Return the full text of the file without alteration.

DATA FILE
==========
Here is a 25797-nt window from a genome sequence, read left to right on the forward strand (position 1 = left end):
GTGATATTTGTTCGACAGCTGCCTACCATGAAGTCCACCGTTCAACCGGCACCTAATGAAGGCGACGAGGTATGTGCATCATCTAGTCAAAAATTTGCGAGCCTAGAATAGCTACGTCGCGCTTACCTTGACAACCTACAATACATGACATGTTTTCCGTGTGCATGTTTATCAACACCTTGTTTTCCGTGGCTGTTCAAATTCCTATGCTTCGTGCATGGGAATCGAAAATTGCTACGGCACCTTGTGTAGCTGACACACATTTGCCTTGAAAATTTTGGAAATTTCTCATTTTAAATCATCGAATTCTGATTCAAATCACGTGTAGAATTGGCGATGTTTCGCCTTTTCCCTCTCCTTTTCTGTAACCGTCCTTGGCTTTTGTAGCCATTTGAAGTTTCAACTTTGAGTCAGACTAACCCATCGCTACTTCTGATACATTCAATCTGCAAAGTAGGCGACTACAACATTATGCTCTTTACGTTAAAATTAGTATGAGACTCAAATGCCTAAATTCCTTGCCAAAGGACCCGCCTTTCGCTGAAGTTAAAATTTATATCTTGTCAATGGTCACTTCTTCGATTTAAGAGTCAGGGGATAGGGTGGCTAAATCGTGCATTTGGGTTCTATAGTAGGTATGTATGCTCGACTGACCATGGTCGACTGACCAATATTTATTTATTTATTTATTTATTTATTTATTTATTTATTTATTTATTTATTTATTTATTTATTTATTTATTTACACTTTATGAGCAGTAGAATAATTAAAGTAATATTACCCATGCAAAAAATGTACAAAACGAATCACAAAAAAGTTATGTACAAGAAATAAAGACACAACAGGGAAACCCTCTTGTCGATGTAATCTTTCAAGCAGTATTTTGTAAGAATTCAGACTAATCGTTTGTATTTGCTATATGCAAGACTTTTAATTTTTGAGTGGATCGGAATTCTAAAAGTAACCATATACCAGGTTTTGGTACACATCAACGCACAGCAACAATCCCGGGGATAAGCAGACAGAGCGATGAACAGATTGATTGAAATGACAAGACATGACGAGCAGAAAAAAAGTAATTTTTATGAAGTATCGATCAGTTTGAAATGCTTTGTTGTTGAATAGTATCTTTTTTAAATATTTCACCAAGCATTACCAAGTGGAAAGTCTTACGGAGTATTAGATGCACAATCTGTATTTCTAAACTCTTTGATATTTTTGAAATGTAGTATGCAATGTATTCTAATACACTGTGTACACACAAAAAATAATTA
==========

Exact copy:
Here is a 25797-nt window from a genome sequence, read left to right on the forward strand (position 1 = left end):
GTGATATTTGTTCGACAGCTGCCTACCATGAAGTCCACCGTTCAACCGGCACCTAATGAAGGCGACGAGGTATGTGCATCATCTAGTCAAAAATTTGCGAGCCTAGAATAGCTACGTCGCGCTTACCTTGACAACCTACAATACATGACATGTTTTCCGTGTGCATGTTTATCAACACCTTGTTTTCCGTGGCTGTTCAAATTCCTATGCTTCGTGCATGGGAATCGAAAATTGCTACGGCACCTTGTGTAGCTGACACACATTTGCCTTGAAAATTTTGGAAATTTCTCATTTTAAATCATCGAATTCTGATTCAAATCACGTGTAGAATTGGCGATGTTTCGCCTTTTCCCTCTCCTTTTCTGTAACCGTCCTTGGCTTTTGTAGCCATTTGAAGTTTCAACTTTGAGTCAGACTAACCCATCGCTACTTCTGATACATTCAATCTGCAAAGTAGGCGACTACAACATTATGCTCTTTACGTTAAAATTAGTATGAGACTCAAATGCCTAAATTCCTTGCCAAAGGACCCGCCTTTCGCTGAAGTTAAAATTTATATCTTGTCAATGGTCACTTCTTCGATTTAAGAGTCAGGGGATAGGGTGGCTAAATCGTGCATTTGGGTTCTATAGTAGGTATGTATGCTCGACTGACCATGGTCGACTGACCAATATTTATTTATTTATTTATTTATTTATTTATTTATTTATTTATTTATTTATTTATTTATTTATTTATTTATTTACACTTTATGAGCAGTAGAATAATTAAAGTAATATTACCCATGCAAAAAATGTACAAAACGAATCACAAAAAAGTTATGTACAAGAAATAAAGACACAACAGGGAAACCCTCTTGTCGATGTAATCTTTCAAGCAGTATTTTGTAAGAATTCAGACTAATCGTTTGTATTTGCTATATGCAAGACTTTTAATTTTTGAGTGGATCGGAATTCTAAAAGTAACCATATACCAGGTTTTGGTACACATCAACGCACAGCAACAATCCCGGGGATAAGCAGACAGAGCGATGAACAGATTGATTGAAATGACAAGACATGACGAGCAGAAAAAAAGTAATTTTTATGAAGTATCGATCAGTTTGAAATGCTTTGTTGTTGAATAGTATCTTTTTTAAATATTTCACCAAGCATTACCAAGTGGAAAGTCTTACGGAGTATTAGATGCACAATCTGTATTTCTAAACTCTTTGATATTTTTGAAATGTAGTATGCAATGTATTCTAATACACTGTGTACACACAAAAAATAATTA